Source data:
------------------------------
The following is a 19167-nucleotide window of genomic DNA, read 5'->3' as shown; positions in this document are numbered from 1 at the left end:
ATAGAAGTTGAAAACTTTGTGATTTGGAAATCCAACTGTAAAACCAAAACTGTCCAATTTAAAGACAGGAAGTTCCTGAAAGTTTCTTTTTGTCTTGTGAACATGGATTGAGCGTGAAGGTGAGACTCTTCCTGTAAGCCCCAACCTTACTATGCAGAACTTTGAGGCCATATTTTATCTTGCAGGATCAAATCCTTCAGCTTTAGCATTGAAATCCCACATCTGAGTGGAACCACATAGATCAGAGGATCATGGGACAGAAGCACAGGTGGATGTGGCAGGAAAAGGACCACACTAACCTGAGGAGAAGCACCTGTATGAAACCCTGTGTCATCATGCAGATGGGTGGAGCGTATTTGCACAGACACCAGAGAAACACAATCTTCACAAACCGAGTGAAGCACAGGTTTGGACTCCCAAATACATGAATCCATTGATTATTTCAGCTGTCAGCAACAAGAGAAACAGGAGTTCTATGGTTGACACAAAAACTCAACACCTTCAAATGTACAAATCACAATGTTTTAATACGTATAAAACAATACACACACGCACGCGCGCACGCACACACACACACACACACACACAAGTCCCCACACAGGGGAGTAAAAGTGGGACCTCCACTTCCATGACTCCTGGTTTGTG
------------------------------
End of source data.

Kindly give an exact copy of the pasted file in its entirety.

The following is a 19167-nucleotide window of genomic DNA, read 5'->3' as shown; positions in this document are numbered from 1 at the left end:
ATAGAAGTTGAAAACTTTGTGATTTGGAAATCCAACTGTAAAACCAAAACTGTCCAATTTAAAGACAGGAAGTTCCTGAAAGTTTCTTTTTGTCTTGTGAACATGGATTGAGCGTGAAGGTGAGACTCTTCCTGTAAGCCCCAACCTTACTATGCAGAACTTTGAGGCCATATTTTATCTTGCAGGATCAAATCCTTCAGCTTTAGCATTGAAATCCCACATCTGAGTGGAACCACATAGATCAGAGGATCATGGGACAGAAGCACAGGTGGATGTGGCAGGAAAAGGACCACACTAACCTGAGGAGAAGCACCTGTATGAAACCCTGTGTCATCATGCAGATGGGTGGAGCGTATTTGCACAGACACCAGAGAAACACAATCTTCACAAACCGAGTGAAGCACAGGTTTGGACTCCCAAATACATGAATCCATTGATTATTTCAGCTGTCAGCAACAAGAGAAACAGGAGTTCTATGGTTGACACAAAAACTCAACACCTTCAAATGTACAAATCACAATGTTTTAATACGTATAAAACAATACACACACGCACGCGCGCACGCACACACACACACACACACACACAAGTCCCCACACAGGGGAGTAAAAGTGGGACCTCCACTTCCATGACTCCTGGTTTGTG